In the dying days of the eighth century, the Vikings erupted onto the international stage with brutal raids and slaughter. The medieval Norsemen may be best remembered as monk murderers and village pillagers, but this is far from the whole story. Throughout the Middle Ages, long-ships transported hairy northern voyagers far and wide, where they not only raided but also traded, explored and settled new lands, encountered unfamiliar races, and embarked on pilgrimages and crusades.
The Norsemen travelled to all corners of the medieval world and beyond; north to the wastelands of arctic Scandinavia, south to the politically turbulent heartlands of medieval Christendom, west across the wild seas to Greenland and the fringes of the North American continent, and east down the Russian waterways trading silver, skins, and slaves. Beyond the Northlands explores this world through the stories that the Vikings told about themselves in their sagas.
But the depiction of the Viking world in the Old Norse-Icelandic sagas goes far beyond historical facts. What emerges from these tales is a mixture of realism and fantasy, quasi-historical adventures, and exotic wonder-tales that rocket far beyond the horizon of reality. On the crackling brown pages of saga manuscripts, trolls, dragons, and outlandish tribes jostle for position with explorers, traders, and kings.
To explore the sagas and the world that produced them, Eleanor Rosamund Barraclough now takes her own trip through the dramatic landscapes that they describe. Along the way, she illuminates the rich but often confusing saga accounts with a range of other evidence: archaeological finds, rune-stones, medieval world maps, encyclopaedic manuscripts, and texts from as far away as Byzantium and Baghdad. As her journey across the Old Norse world shows, by situating the sagas against the revealing background of this other evidence, we can begin at least to understand just how the world was experienced, remembered, and imagined by this unique culture from the outermost edge of Europe so many centuries ago.
A vibrant account that evokes the spirit of the Viking age in a thoroughly entertaining, yet historically sound, fashion. * Philip Parker, BBC World Histories *
Barraclough provides a confident, compelling narrative of their brutal, challenging world and a valuable companion to their sagas. * Diana Bentley, Minerva *
[An] excellent, erudite, yet light-hearted glimpse into Norse culture, exploration and the melding of story and history. Filled with interesting facts, pop culture references and quirky asides, this is an immensely appealing, accessible resource, whatever your level of knowledge. * Joanne Harris, author of Chocolat and the Rune series *
A book that is entertaining as well as erudite... There is no doubting Barraclough's meticulous and insightful scholarship. * Hana Videen, Times Literary Supplement *
A delight ... a book that provides us with a highly entertaining and informative sense of the real Norse world-view. * Philip Parker, Literary Review *
A BBC Radio 3 New Generation Thinker does that delightful trick of weaving lightly worn serious scholarship into a publisher- and educated general reader-pleasing "journey" narrative, as she serves up sagas and the world that inspired them in this well-illustrated book. Her voice is charming, wise and just the right side of whimsical as we meet "the jaculus and his posse of teeny tiny dragonlets", Skraelings, Snorri, Snaefrid's smelly corpse and Soviet-era Kievan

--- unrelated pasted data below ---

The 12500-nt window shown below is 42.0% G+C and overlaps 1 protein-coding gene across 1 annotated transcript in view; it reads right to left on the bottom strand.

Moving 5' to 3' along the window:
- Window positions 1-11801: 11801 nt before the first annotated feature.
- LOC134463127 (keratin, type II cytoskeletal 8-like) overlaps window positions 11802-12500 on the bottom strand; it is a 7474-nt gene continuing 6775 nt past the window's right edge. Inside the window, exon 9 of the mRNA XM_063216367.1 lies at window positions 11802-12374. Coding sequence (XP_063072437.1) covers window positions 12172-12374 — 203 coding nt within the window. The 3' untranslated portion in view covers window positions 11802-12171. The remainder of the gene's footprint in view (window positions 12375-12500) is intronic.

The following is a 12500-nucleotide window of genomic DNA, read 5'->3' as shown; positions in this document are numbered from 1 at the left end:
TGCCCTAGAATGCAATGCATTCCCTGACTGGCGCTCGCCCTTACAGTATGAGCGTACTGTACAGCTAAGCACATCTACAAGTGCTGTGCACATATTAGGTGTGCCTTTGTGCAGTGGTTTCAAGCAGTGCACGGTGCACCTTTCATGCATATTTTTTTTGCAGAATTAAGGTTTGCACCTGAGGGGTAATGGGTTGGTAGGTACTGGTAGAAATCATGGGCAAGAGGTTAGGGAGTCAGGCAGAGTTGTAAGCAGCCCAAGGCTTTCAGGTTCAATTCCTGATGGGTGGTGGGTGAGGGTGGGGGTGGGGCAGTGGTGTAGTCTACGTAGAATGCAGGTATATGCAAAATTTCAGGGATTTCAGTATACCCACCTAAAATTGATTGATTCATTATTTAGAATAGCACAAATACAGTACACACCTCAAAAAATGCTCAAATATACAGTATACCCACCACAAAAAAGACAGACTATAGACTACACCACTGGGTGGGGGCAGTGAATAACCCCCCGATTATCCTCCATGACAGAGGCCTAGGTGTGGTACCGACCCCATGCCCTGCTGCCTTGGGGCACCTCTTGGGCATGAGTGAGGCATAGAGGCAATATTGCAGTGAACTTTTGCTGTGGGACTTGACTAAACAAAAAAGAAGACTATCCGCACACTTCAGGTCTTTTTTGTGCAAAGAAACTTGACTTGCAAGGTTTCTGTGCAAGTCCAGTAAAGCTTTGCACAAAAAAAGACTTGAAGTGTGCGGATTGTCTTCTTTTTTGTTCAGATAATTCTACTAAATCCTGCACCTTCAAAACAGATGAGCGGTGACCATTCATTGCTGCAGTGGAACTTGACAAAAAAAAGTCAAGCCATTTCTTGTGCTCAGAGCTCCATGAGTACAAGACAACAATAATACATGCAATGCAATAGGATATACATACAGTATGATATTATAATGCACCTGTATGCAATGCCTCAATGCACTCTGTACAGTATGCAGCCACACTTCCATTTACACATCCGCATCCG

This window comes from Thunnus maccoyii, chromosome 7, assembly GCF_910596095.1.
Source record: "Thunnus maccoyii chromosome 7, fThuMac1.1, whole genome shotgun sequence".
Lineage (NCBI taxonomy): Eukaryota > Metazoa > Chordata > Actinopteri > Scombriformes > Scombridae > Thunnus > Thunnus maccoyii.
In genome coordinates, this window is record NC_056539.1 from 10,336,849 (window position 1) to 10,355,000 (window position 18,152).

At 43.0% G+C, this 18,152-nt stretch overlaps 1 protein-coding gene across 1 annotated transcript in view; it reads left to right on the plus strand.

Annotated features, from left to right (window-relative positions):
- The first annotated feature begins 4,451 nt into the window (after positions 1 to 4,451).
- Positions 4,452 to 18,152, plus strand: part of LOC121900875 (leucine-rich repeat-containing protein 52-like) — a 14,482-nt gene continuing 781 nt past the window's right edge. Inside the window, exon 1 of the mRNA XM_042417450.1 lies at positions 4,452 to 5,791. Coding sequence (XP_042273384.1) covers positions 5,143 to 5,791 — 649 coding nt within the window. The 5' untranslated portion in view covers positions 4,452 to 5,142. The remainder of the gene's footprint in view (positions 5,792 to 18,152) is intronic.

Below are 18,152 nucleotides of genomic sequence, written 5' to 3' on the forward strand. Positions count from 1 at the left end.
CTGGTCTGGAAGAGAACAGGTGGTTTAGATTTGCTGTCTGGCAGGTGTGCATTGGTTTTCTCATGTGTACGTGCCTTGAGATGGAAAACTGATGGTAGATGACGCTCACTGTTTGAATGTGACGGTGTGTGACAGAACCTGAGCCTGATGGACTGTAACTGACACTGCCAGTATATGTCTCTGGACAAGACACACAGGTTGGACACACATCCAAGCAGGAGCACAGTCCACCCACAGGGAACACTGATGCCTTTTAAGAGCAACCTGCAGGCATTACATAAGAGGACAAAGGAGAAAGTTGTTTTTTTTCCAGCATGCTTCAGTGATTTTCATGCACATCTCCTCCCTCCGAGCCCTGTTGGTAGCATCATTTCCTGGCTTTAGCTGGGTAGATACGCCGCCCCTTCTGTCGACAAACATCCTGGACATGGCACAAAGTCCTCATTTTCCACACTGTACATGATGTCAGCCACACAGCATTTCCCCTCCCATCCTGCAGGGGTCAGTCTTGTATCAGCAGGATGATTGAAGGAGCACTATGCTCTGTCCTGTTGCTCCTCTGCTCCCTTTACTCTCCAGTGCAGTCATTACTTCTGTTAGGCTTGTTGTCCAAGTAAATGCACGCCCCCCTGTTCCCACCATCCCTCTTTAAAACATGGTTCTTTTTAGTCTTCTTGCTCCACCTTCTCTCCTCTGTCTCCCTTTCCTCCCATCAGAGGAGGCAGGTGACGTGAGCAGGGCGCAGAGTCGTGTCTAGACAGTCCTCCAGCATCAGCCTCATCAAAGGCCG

Rus. Includes a knighting with a walrus penis bone; a beguiling TV series doubtless awaits. * Times Higher Education *
what may chiefly distinguish [Eleanor] from other Viking scholars is her lively style. [...] Many well-chosen colour illustrations further bring her picture of adventurous Vikings, and their varied roles, vividly to life. * Harry Mead, Northern Echo *
draws upon the Norse sagas and historical sources to take a lively and entertaining approach to her subjecy which will appeal to the casual reader. * Leon Burakowski, Shropshire Star *
Moira reviews one of the funniest, and most fascinating books on the Norse Sagas that she's ever read ... Lively ... entertaining ... (I mean, you don't expect to find yourself honking inelegantly over the Vinland Sagas) * Moira Briggs, Vulpes Libris *
[Barraclough's] book stretches our imaginations in time as well as space, combines literature, archaeology and personal observation, and reminds us of many works more than half-forgotten even by scholars. Blessedly, for all the rigor of the endnotes, there is not a trace of academic obfuscation. Truth is stranger than fiction, yes, and more fun too. * Wall Street Journal *
Barraclough produces an intoxicating fusion of travelogue, history and saga... What emerges is a surprisingly complex portrait of Viking culture... Beyond the Northlands is a magnificent contribution to the understanding of a fierce and poetic people. * Shelf Awareness, Starred Review *
With a clever and engaging style, the author marries interpretations of Norse sagas with historical references, creating a detailed analysis of Viking evolution and worldview with clarity, humor, and a sense of relevance... Thoroughly researched and well rooted in historical and literary context. * Library Journal *
Vikings 1: Inroads from the Sea 2: Fire and IceNorth 3: In the Lands of the North 4: North of all Northmen 5: Where the Wild Things AreWest 6: Westward Ho! 7: New World 8: The Way the World EndsEast 9: Eastern Promise 10: Set in Stone 11: Far-Travelling BeastsSouth 12: Journey to the Centre of the Earth 13: Sailing to Byzantium 14: World's End Epilogue Notes Sagas in Translation Index